Stuyvesant Science Olympiad Hosts First Invitational Competition
The Stuyvesant Science Olympiad team is hosting its first online invitational competition on November 11.
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The Stuyvesant Science Olympiad (SciOly) team is hosting its first online invitational competition on November 11, where schools all across the state are invited to participate. Led by senior and SciOly President Jessica Liu, the team hopes to get a chance to build closer relationships with many other schools and gain further experience for future competitions.
Due to the fact that this is the first time the Stuyvesant team has hosted an invitational competition, they have encountered a few logistical challenges. To start, Stuyvesant has strict rules regarding safety and health that make it challenging to bring in students from other schools. “We actually have no history of holding an invitational,” junior and SciOly Vice President Alan Chan said. “The administrators [have been hesitant] about us letting other schools come in.”
However, the team is hopeful that having placed top five in the state championships last year will convince the administrators to support their endeavors. “I think after we had that achievement of getting top five in the state, they might be willing to let us come in and if we are a nationally ranked team, then other schools would definitely come to our invitational,” Chan said.
Despite this achievement, however, the team has had trouble recruiting its biggest competitors to participate. “Brooklyn Tech, not coming. Ward, our biggest competitor, not here. Syosset, not here,” senior and Division Captain of Inquiry Eugene Guo said.
With Stuyvesant SciOly’s biggest competitors not coming, the team is unable to obtain information about their competition and grow from the experience. “We wanted to collect data on other teams because [during the competition], we get to see what they know, what they don’t know, and how we compare,” Chan said.
Before holding their first invitational, the SciOly team wants to better themselves by gaining experience from other competitions. “We have always prioritized kind of getting ourselves into shape, so that means attending other competitions and [...] getting more opportunities [for members to] compete and [...] exercise their abilities in their individual events,” Liu said.
The team has also generally found virtual competitions to be easier for them to manage. “[When competitions were] virtual, we found that it was definitely a more feasible option for us, especially since Stuyvesant is pretty rigorous in terms of safety and other protocols in terms of actually using our building,” Liu said.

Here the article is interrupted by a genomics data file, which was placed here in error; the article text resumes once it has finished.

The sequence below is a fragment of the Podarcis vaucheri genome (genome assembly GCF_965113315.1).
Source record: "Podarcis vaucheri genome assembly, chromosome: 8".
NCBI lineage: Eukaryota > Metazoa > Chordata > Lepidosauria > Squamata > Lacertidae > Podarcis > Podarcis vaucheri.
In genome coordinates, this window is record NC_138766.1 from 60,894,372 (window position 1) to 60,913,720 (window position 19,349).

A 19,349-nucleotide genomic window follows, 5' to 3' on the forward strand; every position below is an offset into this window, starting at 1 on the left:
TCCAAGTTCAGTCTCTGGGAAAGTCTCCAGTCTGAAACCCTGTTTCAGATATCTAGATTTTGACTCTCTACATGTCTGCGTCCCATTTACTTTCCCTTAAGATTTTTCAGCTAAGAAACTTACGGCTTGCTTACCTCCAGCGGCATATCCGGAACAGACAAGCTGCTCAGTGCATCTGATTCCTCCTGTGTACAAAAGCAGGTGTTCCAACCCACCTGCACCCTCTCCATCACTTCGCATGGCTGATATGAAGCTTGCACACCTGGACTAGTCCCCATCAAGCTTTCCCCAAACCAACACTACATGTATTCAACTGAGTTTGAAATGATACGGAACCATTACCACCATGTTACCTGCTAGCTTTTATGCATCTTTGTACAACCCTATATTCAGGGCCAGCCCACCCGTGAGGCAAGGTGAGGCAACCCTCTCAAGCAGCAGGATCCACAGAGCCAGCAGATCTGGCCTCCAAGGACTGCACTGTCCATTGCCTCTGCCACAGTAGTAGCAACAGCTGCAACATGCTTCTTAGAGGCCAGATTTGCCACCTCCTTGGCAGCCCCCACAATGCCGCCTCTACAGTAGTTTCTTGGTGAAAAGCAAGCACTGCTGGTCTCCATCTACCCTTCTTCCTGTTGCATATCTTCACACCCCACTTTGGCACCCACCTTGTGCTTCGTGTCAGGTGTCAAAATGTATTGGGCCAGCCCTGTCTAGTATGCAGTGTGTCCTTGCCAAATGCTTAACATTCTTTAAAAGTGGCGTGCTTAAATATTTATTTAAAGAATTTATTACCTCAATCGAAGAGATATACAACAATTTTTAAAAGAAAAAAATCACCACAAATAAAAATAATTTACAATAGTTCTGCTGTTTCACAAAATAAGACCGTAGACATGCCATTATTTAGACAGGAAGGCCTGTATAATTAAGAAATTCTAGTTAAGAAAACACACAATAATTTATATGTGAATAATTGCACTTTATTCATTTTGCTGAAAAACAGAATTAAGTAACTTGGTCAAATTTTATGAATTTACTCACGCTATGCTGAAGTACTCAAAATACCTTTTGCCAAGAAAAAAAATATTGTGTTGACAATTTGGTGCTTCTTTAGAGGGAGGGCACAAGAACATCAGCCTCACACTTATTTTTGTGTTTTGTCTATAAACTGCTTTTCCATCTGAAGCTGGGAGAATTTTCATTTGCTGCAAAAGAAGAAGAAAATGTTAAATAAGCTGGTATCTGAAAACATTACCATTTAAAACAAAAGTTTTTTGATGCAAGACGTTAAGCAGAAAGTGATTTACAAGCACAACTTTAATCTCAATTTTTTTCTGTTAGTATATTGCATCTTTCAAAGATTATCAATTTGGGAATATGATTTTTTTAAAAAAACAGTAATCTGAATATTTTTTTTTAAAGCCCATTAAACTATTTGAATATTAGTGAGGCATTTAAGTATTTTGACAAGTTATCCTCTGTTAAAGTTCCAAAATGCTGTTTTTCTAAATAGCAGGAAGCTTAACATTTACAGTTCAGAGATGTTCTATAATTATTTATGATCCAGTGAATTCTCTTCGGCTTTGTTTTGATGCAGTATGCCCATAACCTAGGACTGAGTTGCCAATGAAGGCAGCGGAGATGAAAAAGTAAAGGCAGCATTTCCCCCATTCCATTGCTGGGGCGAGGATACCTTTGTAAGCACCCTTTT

However, the Science Olympiad team believes that there is a downside to a virtual invitational. “The virtual format does kind of take away a lot of the feeling of actual competition. For example, [a] big part of Science Olympiad is [when] students build their own designs for a specific objective. And so there’s [varying] objectives each year, and unfortunately, we can't necessarily test that through just through a virtual format,” Liu said.
Though holding a virtual invitational does have challenges, cost is not one of them. “[Starting the competition] was completely free on our part. The only thing we need to purchase is medals and trophies and we have to pay shipping fees […] but that should be covered by the registration fee,” Chan said.
This registration fee will be $60 per team and is set to be cost-effective for other teams. “We have been working on finding ways to get funding for that and the main route for that will be through the registration fee that all teams will have to provide, and is definitely on the lower end of virtual fees. Just because we want to consider the fact that a lot of schools have budgets to work around,” Liu said.
Even with the many challenges and difficulties the Stuyvesant SciOly team has been facing, they are looking optimistic for the future. “I think we're set for a good pace and our registrations are currently open,” Liu said. “All teams have more than we need.”